Rails Testing Overview

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Plenty of Testing framework exist for Java. JUnit has been the de facto standard for unit testing. However, other frameworks such as TestNG, JTIGER have been built to address various faults and deficiencies with JUnit. Our primary objective is to compare the various testing frameworks that exist for object oriented languages based on the primary purpose of the framework, strength, platforms that are supported by them, etc and thus help in choosing the best testing framework that fits in a particular suitable environment.


TestNG Framework

TestNG is a testing framework which can help to meet a broad range of testing such as unit testing, integration testing, functional testing, end-to -end testing.

To write a TESTNG test, we need to: Write the business logic of the test, and insert the TestNG annotations in them. Add the information about our test (such as: the class name, the groups we wish to run, etc) in a testing.xml file or in build.xml. Run the test. TestNG supports data driven testing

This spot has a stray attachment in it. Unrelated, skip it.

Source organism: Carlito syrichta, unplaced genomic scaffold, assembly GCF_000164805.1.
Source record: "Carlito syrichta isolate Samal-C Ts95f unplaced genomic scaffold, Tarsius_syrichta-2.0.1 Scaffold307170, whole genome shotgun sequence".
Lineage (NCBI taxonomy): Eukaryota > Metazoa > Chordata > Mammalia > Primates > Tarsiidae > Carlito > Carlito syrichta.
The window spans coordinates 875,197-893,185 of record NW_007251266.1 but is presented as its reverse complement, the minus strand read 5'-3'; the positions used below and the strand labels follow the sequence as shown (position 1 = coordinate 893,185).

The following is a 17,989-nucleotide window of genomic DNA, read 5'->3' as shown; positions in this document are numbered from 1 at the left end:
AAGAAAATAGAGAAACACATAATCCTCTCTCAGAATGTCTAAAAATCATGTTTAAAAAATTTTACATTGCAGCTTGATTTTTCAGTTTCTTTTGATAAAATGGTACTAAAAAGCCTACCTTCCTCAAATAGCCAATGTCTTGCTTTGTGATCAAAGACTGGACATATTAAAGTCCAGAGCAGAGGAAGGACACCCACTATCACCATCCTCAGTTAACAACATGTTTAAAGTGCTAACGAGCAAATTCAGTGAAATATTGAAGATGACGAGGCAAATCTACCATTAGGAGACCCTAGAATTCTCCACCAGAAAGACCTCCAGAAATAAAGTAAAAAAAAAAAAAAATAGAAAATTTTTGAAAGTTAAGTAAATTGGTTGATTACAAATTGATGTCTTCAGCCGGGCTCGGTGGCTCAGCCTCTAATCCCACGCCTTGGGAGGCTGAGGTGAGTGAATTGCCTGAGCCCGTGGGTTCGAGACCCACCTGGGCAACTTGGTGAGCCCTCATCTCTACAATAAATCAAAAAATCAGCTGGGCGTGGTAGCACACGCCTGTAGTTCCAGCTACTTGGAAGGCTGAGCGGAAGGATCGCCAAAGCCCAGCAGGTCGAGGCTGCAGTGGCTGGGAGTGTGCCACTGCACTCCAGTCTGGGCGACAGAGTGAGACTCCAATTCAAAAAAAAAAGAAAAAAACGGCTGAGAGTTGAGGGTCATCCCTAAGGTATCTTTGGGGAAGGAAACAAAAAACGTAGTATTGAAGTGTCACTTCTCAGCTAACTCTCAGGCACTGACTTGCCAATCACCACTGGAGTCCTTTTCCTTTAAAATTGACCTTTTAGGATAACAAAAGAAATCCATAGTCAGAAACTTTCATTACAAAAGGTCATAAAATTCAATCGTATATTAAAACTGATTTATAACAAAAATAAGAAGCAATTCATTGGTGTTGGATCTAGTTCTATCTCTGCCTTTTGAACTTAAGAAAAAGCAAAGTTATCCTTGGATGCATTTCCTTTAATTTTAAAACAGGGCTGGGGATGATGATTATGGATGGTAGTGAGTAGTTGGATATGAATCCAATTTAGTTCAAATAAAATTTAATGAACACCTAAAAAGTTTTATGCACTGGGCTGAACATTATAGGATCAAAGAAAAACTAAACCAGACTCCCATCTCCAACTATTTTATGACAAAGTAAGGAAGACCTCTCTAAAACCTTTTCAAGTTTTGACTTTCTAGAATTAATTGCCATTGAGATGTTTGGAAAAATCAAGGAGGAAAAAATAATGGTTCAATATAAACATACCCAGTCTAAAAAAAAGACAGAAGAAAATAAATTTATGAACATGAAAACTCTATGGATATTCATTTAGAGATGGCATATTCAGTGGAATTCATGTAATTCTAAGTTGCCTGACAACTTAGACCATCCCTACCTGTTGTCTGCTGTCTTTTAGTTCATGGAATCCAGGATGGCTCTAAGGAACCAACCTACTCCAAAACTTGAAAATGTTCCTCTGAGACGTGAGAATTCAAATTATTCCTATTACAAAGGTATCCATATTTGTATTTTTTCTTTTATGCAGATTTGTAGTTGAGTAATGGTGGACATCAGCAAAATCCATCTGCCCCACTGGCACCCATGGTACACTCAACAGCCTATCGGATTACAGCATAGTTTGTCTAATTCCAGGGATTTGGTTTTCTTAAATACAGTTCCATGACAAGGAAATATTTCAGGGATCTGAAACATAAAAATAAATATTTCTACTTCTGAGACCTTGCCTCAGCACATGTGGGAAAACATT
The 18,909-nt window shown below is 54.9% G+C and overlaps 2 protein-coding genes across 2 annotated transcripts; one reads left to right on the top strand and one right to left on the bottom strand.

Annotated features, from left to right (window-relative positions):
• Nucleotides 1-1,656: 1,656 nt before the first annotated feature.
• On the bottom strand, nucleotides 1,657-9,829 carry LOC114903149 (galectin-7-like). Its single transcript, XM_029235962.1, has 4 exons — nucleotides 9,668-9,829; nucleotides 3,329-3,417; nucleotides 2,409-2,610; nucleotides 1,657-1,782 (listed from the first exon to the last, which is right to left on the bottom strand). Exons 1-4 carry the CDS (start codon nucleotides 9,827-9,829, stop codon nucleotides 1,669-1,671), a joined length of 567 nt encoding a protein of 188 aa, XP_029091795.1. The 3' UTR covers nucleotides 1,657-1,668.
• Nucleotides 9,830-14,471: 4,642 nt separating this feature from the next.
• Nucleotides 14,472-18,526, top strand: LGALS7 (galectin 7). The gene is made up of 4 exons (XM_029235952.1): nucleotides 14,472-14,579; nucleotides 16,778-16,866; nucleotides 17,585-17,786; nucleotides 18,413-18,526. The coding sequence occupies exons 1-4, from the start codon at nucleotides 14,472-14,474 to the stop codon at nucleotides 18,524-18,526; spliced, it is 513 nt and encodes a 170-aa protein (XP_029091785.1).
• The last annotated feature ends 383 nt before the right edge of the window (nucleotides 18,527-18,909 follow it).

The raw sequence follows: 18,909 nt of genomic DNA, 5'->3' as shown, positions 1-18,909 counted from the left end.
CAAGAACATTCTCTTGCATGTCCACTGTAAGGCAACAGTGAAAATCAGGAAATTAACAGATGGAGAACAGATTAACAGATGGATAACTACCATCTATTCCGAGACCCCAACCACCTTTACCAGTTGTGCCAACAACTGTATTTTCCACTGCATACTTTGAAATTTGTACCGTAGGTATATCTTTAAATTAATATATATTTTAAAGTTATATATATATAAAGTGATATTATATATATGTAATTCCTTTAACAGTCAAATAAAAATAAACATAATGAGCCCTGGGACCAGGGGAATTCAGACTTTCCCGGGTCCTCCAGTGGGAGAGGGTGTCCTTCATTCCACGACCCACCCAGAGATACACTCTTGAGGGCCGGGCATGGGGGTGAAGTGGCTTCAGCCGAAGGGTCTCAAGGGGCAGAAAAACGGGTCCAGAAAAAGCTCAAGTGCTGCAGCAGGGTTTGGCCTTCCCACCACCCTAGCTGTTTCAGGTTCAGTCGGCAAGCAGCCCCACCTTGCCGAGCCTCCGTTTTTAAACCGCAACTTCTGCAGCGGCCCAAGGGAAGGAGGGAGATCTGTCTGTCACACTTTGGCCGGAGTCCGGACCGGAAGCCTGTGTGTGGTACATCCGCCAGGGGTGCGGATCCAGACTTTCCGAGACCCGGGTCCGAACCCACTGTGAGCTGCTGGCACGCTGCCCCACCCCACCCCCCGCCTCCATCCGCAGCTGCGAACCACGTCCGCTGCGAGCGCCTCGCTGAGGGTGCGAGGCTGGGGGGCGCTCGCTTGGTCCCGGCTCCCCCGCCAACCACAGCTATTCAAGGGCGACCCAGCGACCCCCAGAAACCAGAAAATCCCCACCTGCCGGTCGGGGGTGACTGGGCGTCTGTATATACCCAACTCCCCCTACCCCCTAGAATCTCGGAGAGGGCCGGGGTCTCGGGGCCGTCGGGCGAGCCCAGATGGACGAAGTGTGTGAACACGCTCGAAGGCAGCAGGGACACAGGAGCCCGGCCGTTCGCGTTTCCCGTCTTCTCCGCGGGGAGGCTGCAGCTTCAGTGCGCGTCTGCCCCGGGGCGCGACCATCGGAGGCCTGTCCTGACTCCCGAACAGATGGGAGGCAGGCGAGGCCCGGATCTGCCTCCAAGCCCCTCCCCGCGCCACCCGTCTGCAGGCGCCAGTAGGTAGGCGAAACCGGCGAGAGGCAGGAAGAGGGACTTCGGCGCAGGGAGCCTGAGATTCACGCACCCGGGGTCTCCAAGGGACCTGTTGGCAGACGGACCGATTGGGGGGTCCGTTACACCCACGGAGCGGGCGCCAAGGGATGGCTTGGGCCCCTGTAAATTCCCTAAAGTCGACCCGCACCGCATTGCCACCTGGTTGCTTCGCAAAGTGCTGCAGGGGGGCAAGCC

TestNG is invoked in several different ways: With a testing.xml file ANT Command line

It is possible to group the test methods of TestNG. We can declare methods that belong to these groups and specify groups that contain other groups. It is very flexible as it can help in choosing one set of regular expression and excluding the other sets. This splits the various test groups and there is no need to recompile again if we want to run two different tests back to back.

Requirements: JDK 1.4, 1.5 Invoked in many environments such as command line, ant, ECLIPSE, IDEA, MAVEN, etc